Can 6 million French users and $130 million be wrong? Deezer, a streaming music service that lets people listen to music free with ads, or subscribe for a monthly fee, has attracted over 26 million users in 160 countries--but has yet to enter the U.S. So far it has avoided the world’s largest music market, opting to stake a claim in smaller, less competitive territories. Now, according to a recent report from the Wall Street Journal, the company is ready to cross the Atlantic, and is seeking a partner to launch in America, and face off against its biggest rival, Spotify.
No. 5 - Sapphire Energy
Financing round: $139 million
Based: San Diego, California
Date Announced: April 2, 2012
Lead Investors: Arrowpoint Partners, Monsanto
On manmade ponds in New Mexico, Sapphire Energy grows algae that it converts into oil. In this latest investment, the company’s Series C round, it announced it had the backing of agriculture and genetics giant Monsanto. By 2014, the biofuel company believes it can produce 1.5 million gallons a year of this "green crude" on 300 acres of ponds.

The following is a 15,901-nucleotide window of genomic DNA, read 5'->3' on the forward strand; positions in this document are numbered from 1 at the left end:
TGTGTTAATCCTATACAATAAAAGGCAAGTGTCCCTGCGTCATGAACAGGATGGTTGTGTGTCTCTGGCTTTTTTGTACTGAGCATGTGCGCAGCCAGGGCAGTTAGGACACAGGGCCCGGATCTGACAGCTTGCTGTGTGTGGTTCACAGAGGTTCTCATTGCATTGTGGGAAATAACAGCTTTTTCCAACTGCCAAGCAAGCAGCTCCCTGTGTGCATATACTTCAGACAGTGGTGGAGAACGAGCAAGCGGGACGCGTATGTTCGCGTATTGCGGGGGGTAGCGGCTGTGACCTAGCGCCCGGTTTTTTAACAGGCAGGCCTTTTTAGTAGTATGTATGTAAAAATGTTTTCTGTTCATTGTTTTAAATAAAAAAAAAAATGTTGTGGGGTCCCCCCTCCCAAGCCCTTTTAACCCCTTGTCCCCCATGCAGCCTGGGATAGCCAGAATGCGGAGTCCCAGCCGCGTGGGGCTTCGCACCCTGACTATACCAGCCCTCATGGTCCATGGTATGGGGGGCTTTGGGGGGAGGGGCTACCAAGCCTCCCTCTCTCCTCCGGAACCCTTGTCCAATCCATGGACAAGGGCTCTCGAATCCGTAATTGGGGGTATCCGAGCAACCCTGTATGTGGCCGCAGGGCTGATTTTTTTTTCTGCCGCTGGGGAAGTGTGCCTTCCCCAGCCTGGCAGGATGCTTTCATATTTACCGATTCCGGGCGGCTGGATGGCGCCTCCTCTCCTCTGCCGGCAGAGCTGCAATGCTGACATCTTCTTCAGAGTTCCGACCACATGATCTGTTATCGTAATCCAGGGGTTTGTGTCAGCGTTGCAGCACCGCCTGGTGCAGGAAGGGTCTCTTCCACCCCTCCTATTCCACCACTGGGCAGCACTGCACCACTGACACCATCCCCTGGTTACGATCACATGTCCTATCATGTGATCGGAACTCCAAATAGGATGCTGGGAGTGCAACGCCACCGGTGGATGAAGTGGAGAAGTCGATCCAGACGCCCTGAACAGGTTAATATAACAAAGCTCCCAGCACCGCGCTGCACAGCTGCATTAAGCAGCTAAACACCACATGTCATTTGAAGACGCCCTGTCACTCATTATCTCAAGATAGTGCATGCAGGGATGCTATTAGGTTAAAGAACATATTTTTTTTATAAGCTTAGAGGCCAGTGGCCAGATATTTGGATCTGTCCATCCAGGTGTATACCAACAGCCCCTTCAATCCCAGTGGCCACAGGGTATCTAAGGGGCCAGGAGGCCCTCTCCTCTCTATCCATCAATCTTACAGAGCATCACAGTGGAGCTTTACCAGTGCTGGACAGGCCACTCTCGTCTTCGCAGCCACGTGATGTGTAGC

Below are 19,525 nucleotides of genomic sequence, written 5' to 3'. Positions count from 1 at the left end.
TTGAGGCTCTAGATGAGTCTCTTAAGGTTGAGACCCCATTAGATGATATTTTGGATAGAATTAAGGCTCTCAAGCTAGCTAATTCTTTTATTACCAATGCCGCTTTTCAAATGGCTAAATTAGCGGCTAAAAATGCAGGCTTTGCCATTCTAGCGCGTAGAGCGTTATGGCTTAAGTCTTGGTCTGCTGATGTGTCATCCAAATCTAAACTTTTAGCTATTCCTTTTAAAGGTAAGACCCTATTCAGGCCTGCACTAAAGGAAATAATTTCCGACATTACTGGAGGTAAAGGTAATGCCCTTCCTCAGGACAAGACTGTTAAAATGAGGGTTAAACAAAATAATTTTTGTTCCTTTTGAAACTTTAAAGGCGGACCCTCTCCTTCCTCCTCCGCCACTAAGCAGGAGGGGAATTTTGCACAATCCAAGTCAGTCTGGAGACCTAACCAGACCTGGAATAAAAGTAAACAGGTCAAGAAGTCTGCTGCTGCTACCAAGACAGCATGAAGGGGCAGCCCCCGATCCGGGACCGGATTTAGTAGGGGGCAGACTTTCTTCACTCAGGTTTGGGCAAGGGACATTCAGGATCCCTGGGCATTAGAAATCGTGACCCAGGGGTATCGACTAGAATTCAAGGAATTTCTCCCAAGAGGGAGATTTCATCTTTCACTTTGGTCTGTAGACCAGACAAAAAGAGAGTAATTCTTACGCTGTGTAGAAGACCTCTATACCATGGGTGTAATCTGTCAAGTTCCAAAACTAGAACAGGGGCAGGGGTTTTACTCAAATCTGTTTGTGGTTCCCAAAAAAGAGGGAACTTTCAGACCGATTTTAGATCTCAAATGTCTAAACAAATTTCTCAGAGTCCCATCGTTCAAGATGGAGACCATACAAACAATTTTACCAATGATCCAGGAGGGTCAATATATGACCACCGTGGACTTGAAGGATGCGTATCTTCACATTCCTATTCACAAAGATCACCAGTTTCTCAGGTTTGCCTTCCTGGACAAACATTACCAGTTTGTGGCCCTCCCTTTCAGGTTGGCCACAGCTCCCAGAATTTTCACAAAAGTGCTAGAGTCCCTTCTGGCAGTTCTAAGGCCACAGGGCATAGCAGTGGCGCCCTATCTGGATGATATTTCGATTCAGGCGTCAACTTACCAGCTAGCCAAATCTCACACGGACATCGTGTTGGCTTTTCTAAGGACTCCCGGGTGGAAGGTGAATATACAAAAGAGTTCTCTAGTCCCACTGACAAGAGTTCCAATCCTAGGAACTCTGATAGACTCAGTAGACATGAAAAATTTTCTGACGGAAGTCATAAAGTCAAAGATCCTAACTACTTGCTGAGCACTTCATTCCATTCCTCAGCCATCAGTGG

No. 4 - Square
Financing round: $200 million
Reported Valuation: $3.25 billion
Based: San Francisco, California
Date Announced: September 17, 2012
Lead Investors: Citi Ventures, Rizvi Traverse Management, Starbucks Coffee Company
Mobile payments are the latest battleground between disruptive start-ups and established behemoths (in this case, big banks, American Express, and PayPal). Upstart Square, which lets business owners process payments with just a swipe of a credit card through its diminutive iPhone attachment, added $200 million to its war chest--and gained a new ally: Coffee chain Starbucks, which invested $25 million, will now accept Square payments from its caffeine-addled customers at 7,000 stores.
No. 3 - Intarcia Therapeutics
Financing round: $210 million ($160 million in equity, $50 million in private debt)
Based: Hayward, California
Date Announced: November 15, 2012
Lead Investors: Fidelity Investments, Baupost Group, Farallon Capital Management, New Enterprise Associates, New Leaf Venture Partners, and Venrock